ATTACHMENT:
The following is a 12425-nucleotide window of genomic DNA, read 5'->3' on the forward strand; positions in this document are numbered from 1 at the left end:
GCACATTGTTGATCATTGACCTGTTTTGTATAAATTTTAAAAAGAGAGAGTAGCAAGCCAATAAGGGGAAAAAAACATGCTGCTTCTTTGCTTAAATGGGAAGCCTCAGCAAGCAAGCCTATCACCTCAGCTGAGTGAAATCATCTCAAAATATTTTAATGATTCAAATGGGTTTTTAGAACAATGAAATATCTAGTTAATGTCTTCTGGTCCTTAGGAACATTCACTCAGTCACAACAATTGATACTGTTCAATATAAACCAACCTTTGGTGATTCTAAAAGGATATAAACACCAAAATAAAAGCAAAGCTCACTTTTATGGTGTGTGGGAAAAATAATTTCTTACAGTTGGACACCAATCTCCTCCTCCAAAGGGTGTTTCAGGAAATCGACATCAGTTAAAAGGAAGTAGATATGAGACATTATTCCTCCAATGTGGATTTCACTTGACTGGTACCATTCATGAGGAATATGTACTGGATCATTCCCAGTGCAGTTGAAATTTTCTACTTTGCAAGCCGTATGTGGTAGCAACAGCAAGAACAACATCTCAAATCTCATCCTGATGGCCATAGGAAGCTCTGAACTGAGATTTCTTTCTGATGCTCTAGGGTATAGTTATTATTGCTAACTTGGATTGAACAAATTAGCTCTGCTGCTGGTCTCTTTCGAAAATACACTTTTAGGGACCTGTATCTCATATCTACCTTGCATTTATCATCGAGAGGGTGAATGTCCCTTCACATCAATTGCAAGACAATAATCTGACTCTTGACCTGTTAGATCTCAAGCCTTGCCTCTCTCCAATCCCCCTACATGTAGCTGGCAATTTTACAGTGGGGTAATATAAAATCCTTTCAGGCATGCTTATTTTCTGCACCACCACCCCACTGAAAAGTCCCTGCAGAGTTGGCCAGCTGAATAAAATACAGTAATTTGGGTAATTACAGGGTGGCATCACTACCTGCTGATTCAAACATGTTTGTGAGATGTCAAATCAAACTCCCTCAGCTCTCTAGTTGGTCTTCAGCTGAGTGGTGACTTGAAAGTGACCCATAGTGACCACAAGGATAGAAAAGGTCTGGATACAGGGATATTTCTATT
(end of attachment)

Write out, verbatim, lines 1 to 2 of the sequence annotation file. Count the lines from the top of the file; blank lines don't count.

The following is a 12425-nucleotide window of genomic DNA, read 5'->3' on the forward strand; positions in this document are numbered from 1 at the left end:
GCACATTGTTGATCATTGACCTGTTTTGTATAAATTTTAAAAAGAGAGAGTAGCAAGCCAATAAGGGGAAAAAAACATGCTGCTTCTTTGCTTAAATGGGAAGCCTCAGCAAGCAAGCCTATCACCTCAGCTGAGTGAAATCATCTCAAAATATTTTAATGATTCAAATGGGTTTTTAGAACAATGAAATATCTAGTTAATGTCTTCTGGTCCTTAGGAACATTCACTCAGTCACAACAATTGATACTGTTCAATATAAACCAACCTTTGGTGATTCTAAAAGGATATAAACACCAAAATAAAAGCAAAGCTCACTTTTATGGTGTGTGGGAAAAATAATTTCTTACAGTTGGACACCAATCTCCTCCTCCAAAGGGTGTTTCAGGAAATCGACATCAGTTAAAAGGAAGTAGATATGAGACATTATTCCTCCAATGTGGATTTCACTTGACTGGTACCATTCATGAGGAATATGTACTGGATCATTCCCAGTGCAGTTGAAATTTTCTACTTTGCAAGCCGTATGTGGTAGCAACAGCAAGAACAACATCTCAAATCTCATCCTGATGGCCATAGGAAGCTCTGAACTGAGATTTCTTTCTGATGCTCTAGGGTATAGTTATTATTGCTAACTTGGATTGAACAAATTAGCTCTGCTGCTGGTCTCTTTCGAAAATACACTTTTAGGGACCTGTATCTCATATCTACCTTGCATTTATCATCGAGAGGGTGAATGTCCCTTCACATCAATTGCAAGACAATAATCTGACTCTTGACCTGTTAGATCTCAAGCCTTGCCTCTCTCCAATCCCCCTACATGTAGCTGGCAATTTTACAGTGGGGTAATATAAAATCCTTTCAGGCATGCTTATTTTCTGCACCACCACCCCACTGAAAAGTCCCTGCAGAGTTGGCCAGCTGAATAAAATACAGTAATTTGGGTAATTACAGGGTGGCATCACTACCTGCTGATTCAAACATGTTTGTGAGATGTCAAATCAAACTCCCTCAGCTCTCTAGTTGGTCTTCAGCTGAGTGGTGACTTGAAAGTGACCCATAGTGACCACAAGGATAGAAAAGGTCTGGATACAGGGATATTTCTATT